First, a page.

Skate Aid | Uganda Skateboard Union | Kieran Hodges Films
Once upon a time in the Kitintale slums of Kampala, Uganda local visionary Mubiru Jackson saw people flying on TV. They were skateboarders. This inspired his lifelong dream of bringing skateboarding – and all it can teach us about life, resilience and commitment – to his local community. This is the trailer for the documentary Kieran Hodges and I shot for the charity supporting his dream, Skate Aid.
National Geographic | Star Alliance | WSJ Custom Studios | Casual Films
From Muay Thai in Bangkok's backstreets, hiking across rooftops in Stockholm and Arctic adventures in northernmost Canada, through to drumming at the Gathering of Nations festival in New Mexico and bareback horse racing in the mountains of Georgia. I think it's fair to say we enjoyed shooting this one for WSJ Custom Studios & Casual Films.
THE ART OF ESSENCE
WSJ | LG Signature
A new perspective on luxury design. In this collaboration with WSJ.Custom Studios, step into the world of the LG SIGNATURE product designer.
Filmed in Denmark, Changwon and London we gathered insights into the thinking and perspectives behind the LG's most futuristic and forward-thinking product designs.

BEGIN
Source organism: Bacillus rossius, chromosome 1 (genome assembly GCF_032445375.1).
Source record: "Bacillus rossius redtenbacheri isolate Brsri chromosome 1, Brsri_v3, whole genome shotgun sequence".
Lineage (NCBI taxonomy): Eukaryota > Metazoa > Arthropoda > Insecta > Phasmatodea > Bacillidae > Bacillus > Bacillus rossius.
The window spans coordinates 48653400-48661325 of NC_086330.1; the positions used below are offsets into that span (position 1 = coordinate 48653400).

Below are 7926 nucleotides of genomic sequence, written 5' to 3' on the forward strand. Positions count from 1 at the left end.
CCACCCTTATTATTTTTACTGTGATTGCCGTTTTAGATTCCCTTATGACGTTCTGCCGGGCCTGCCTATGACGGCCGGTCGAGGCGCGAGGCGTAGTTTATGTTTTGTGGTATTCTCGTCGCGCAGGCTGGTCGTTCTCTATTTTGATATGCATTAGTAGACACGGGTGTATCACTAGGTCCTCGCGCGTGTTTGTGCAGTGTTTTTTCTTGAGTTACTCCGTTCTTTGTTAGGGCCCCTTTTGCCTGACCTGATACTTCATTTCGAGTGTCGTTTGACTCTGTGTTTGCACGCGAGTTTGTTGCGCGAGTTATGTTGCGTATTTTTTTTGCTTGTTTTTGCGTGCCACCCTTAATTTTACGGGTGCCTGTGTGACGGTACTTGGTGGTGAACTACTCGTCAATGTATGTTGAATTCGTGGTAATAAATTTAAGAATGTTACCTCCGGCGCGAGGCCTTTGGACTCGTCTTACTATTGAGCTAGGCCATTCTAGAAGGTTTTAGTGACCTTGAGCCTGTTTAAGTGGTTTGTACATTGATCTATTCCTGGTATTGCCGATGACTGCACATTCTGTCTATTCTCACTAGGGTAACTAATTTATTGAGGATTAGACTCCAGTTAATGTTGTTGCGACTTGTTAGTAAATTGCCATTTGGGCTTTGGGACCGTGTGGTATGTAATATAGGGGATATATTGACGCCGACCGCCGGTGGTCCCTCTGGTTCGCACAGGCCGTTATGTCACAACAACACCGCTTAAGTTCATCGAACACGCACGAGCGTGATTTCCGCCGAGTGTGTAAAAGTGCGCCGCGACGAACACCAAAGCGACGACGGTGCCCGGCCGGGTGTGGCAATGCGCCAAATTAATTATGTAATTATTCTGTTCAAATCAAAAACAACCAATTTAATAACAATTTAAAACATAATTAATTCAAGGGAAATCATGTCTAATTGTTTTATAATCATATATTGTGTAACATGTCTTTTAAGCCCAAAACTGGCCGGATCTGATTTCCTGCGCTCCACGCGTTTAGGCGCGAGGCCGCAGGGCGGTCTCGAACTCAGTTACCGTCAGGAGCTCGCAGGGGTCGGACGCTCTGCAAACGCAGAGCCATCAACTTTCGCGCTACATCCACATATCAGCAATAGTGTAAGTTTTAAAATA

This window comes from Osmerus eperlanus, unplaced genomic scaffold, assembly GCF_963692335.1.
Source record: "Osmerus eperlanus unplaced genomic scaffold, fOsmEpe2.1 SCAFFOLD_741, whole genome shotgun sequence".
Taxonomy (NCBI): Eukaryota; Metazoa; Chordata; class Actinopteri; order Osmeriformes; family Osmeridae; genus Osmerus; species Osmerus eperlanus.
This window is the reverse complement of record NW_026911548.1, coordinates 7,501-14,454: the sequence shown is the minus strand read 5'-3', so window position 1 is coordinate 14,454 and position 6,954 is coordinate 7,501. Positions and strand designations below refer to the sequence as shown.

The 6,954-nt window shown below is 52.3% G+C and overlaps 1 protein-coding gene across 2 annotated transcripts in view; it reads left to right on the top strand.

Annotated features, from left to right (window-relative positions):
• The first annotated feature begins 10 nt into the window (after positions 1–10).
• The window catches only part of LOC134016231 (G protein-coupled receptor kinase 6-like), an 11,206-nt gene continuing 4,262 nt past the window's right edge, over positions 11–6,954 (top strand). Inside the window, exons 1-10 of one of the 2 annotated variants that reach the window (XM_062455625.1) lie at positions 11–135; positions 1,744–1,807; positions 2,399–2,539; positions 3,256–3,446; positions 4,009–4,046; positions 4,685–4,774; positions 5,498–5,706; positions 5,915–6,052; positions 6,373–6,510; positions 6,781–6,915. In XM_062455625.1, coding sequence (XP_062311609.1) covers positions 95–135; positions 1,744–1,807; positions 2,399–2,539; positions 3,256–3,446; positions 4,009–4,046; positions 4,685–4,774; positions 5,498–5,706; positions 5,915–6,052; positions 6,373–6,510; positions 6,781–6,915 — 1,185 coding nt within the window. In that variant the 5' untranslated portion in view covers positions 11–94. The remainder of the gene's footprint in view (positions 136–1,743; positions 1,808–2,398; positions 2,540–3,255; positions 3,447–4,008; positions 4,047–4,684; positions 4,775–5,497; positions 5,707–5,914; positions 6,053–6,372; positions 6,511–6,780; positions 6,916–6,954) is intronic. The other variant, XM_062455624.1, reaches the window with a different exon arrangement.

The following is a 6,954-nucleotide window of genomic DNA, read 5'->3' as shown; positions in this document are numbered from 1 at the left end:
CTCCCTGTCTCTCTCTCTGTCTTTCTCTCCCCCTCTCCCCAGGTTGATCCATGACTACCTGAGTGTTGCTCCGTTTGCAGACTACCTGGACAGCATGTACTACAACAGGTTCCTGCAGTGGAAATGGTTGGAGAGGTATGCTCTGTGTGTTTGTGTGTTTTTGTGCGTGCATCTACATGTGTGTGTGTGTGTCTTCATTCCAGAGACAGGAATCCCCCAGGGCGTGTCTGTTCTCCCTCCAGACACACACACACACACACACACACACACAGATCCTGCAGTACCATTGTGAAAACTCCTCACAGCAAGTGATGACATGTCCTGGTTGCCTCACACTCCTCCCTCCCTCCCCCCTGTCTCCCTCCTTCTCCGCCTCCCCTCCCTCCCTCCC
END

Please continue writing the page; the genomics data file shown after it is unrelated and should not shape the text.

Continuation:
Seeing Shapes is an agile collective of adventurous and award-winning, freelance filmmakers.
We believe that great storytelling leads with unabated curiosity, a love of the unknown and a discerning eye for authentic human connection. We collaborate with brands, agencies, artists and charities to help unfold their most compelling stories in original ways.
Seeing Shapes is run by director/producer and cinematographer, Matt Farman. As a multi-award winning filmmaker with a wealth of professional experience across the production process Matt has a reputation for powerful, poetic films and unconventional approaches to storytelling.
unabatedly curious storytelling
BEHIND THE SCENES
As a writer Matt has written poems for TV commercials as well as published work in arts papers. His writing is concerned with the limits of language, its influence on perception and our seemingly gravitational instinct for reducing reality to narratives.